Leigh had her own problems with Duvivier. Anna Karenina had come along at a point of emotional crisis in her life. She had hoped to co-star with Olivier in his film version of Hamlet, as she had on stage, only to learn that the film's producers -- and her husband -- considered her too old to play Ophelia, which went to Jean Simmons instead. The long-dreamed-of role of Anna saved her from sitting around the Olivier's country home while her resentment built. Once she got on set, however, she found herself stifled by Duvivier's insistence that her performance should be totally different from Garbo's. Before long, they were at an impasse, which had the crew on the verge of revolt until Korda returned from a trip to the U.S. and took on the role of mediator.

Fortunately, Anna Karenina's design elements were impeccable. Russian-born Andrej Andrejew supervised the sets, while the costumes were handed over to renowned designer and photographer Cecil Beaton, who had recently dressed the actors for another Korda prestige production, An Ideal Husband (1947). He and Leigh immediately hit it off, and he even agreed to design the costumes for the Oliviers' upcoming touring production of The School for Scandal. With wartime shortages still in effect in England, Beaton had to outsource construction to Paris. When he and Leigh traveled there for fittings, she had trouble getting into the corsets. He was at the point of re-cutting them himself when he realized that the fitter had put them on Leigh upside-down.

The designers won consistently positive reviews for Anna Karenina. In addition, Richardson's portrait of the husband was hailed as a masterful piece of acting. Leigh's reviews were more mixed. Some critics hailed her work as one of the most accomplished pieces of character acting they had ever seen, while others thought she was miscast. Nor did the film perform well at the box office. With the failure of Korda's other prestige pictures of the period, the only thing that saved him from bankruptcy was a series of successful re-issues of such earlier hits as The Private Life of Henry VIII (1933) and That Hamilton Woman. On the personal front, when Olivier's Hamlet overshadowed Anna Karenina critically and financially, it increased the rift between husband and wife that had started when he decided not to cast her as Ophelia.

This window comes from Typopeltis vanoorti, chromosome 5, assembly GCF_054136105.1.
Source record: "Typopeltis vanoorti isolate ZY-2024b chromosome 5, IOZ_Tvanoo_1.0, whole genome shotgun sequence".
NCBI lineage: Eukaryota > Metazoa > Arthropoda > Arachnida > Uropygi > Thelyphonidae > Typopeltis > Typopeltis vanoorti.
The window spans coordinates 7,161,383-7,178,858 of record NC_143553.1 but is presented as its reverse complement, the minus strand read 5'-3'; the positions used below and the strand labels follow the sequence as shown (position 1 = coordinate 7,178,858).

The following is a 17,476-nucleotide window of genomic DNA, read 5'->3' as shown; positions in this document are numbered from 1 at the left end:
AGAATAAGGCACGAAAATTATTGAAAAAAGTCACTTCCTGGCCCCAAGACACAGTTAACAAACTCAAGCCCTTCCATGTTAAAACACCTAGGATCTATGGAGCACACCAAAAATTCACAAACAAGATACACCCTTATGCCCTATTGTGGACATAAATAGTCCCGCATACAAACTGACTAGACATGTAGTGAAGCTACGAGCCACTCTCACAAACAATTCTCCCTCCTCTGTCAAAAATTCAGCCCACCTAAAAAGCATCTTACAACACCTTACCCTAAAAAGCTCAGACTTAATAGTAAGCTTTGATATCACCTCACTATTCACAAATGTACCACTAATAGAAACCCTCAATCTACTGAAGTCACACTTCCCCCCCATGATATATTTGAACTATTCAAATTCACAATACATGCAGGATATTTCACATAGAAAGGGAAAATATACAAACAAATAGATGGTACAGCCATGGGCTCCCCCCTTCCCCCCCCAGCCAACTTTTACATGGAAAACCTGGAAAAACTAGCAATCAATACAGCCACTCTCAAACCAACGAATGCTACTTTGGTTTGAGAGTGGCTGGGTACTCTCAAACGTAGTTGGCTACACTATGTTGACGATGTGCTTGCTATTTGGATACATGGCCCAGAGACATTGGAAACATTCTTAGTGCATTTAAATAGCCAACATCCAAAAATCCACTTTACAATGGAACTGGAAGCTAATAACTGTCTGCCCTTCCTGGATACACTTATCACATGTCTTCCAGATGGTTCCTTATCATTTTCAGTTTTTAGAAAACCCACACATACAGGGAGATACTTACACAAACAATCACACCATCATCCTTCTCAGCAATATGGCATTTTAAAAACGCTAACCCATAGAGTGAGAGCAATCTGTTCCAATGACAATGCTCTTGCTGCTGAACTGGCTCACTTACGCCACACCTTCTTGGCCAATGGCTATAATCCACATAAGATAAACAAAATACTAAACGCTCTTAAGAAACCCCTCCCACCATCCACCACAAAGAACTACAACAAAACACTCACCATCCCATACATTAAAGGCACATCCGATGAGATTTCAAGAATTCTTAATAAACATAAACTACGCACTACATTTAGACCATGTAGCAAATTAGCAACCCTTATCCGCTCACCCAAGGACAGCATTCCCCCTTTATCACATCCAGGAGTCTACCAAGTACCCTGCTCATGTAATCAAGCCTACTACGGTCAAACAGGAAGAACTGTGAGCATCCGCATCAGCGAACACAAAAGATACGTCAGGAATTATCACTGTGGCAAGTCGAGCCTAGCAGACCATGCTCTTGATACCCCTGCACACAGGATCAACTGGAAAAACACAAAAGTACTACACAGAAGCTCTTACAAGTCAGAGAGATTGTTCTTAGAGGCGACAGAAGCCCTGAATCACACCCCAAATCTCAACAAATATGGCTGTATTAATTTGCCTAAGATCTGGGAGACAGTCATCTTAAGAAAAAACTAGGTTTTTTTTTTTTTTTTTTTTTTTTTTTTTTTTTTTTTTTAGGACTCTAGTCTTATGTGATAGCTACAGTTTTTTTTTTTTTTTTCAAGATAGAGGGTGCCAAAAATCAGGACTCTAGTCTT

Failure hardly marked the end of the road for Anna Karenina, however. The novel would inspire adaptations in India, Argentina, Portugal and even the Soviet Union. A British television version in 1961 cast Claire Bloom opposite Sean Connery, a Vronsky who might have been the perfect match for Leigh's Anna. A U.S. television movie from 1985 teamed Jacqueline Bisset and Christopher Reeve, with acting honors going to Paul Scofield as Karenin. Most recently in 2000 Kevin McKidd, who recently joined the cast of Grey's Anatomy, played Vronsky opposite Helen McCrory in a four-part British miniseries.

Producer: Alexander Korda
Director: Julien Duvivier
Screenplay: Jean Anouilh, Julien Duvivier, Guy Morgan
From the novel by Leo Tolstoy.
Cinematography: Henri Alekan
Art Direction: Andrej Andrejew
Music: Constant Lambert
CAST: Vivien Leigh (Anna Karenina), Ralph Richardson (Alexei Karenin), Kieron Moore (Count Vronsky), Hugh Dempster (Stefan Oblonsky), Mary Kerridge (Dolly Oblonsky), Marie Lohr (Princess Scherbatsky), Sally Ann Howes (Kitty Scherbatsky), Niall MacGinnis (Konstantin Levin), Michael Gough (Nicholai), Martita Hunt (Princess Betty Tversky), Heather Thatcher (Countess Lydia Ivanova), Helen Haye (Countess Vronsky), Maxine Audley (Bit), Barbara Murray (Bit).
BW-122m. Closed captioning.

by Frank Miller